Early in his famous will, the donor stipulated that those who were to be rewarded, whether in science or in literature, “must have rendered the greatest service to mankind during the preceding year.” In that provision, as in others, Alfred Nobel revealed himself as the idealist and the paradox which he was.
The son of a Swedish armament maker, he had lived from his eighth to his eighteenth year in Russia, where his father had supplied submarine mines to the Czarist government for the Crimean War. He had seen his father ruined by the cancellation of orders at the war’s end, and when the elder lost his grip, Alfred at the age of twenty-seven took over on borrowed capital. He had followed his father’s experiments with a new kind of gunpowder; but these he discarded and instead went to work to harness nitroglycerine, then the most dangerous combustible known. One of his first inventions was the Nobel lighter, a method of discharging nitroglycerine with a percussion spark; from the lighter, from dynamite, from a past made from nitroglycerine, and still later from his invention of smokeless powder, came the royalties which were to build his huge fortune. He organized companies all over Europe and the United States; Paris became his favorite residence, and by his mid-thirties he was one of the wealthiest self-made men in the world.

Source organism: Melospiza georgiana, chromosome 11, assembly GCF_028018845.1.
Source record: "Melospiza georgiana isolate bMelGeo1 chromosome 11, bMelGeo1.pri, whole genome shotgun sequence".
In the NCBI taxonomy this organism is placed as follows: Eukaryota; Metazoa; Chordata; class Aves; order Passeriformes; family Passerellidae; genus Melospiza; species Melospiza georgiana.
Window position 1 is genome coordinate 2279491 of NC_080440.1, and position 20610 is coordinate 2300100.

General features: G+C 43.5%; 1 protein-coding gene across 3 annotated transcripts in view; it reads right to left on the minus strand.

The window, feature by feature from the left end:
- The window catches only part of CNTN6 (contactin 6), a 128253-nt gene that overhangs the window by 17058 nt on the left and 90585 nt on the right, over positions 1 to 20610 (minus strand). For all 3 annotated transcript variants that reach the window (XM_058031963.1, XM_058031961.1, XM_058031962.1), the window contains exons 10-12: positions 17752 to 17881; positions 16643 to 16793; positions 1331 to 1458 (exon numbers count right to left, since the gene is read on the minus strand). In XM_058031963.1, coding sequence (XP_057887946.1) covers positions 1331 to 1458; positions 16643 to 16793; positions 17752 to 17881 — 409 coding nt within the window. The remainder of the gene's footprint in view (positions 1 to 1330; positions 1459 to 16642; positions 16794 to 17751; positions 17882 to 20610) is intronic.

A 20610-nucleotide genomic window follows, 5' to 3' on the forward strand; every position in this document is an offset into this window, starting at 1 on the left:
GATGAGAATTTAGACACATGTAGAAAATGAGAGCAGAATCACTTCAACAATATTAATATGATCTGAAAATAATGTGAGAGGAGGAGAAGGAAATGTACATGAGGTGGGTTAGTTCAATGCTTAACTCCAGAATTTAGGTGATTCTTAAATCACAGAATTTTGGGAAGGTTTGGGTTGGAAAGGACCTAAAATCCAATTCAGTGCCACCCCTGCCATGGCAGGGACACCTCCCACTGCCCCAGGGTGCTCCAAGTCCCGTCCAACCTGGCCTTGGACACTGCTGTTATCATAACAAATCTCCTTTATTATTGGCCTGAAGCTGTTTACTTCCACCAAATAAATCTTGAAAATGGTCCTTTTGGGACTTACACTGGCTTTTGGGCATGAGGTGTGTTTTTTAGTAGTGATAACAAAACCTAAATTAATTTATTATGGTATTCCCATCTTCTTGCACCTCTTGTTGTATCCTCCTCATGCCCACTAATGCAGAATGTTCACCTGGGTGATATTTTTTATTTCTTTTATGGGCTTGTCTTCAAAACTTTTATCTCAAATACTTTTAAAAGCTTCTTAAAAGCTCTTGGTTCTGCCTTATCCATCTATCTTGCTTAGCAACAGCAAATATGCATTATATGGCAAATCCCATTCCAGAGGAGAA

He was also a linguist and, by aspiration, a writer. He knew five languages. His early poems were in English, and so were his plays, which bore a certain dim resemblance to those of George Bernard Shaw; the satirical novels which he started but never finished were in Swedish. French was the tongue which he spoke most nimbly; Russian he had learned as a boy during his many years in St. Petersburg. German—especially after Bismark—was a language needed for his business. Again and again in his magnetic career he came back to his writing.
His years in France had made him anticlerical, just as his youth in Russia had made him contemptuous of Czarist tyranny. He loathed war; wars, he said, were started by the monarchs, the tyrants, in their greed and stupidity. Only one of his books, Nemesis, a Renaissance Drama in Verse, ever appeared in print and that at his own expense; all but three copies of it were burned by his relatives after his death; they didn’t think that it was in keeping with the Nobel Foundation. But in his many beginnings, as in his disappointments, he worked hard enough to realize how hard it is to write well.
To this enormously wealthy bachelor, late in life, came the idea of awarding young men of genius the money to carry on their lifework unhampered by poverty. What better way to distribute his fortune, which now grossed thirty-three million Swedish crowns? Nobel stipulated that all of his holdings were to be liquidated at his death (had the Prizes been drawn from the income of his investments in the form of a trust, they might be more than double what they are today). It was second nature for him to think of awarding Prizes in the fields of Physics, Chemistry, and Literature; the fact that he had suffered from poor health all his life and was always on the outlook for a better cure no doubt prompted the Award in Medicine. And it was the Viennese novelist and pacifist Bertha von Suttner, his friend for many years, who probably inspired him to give the Prize for Peace.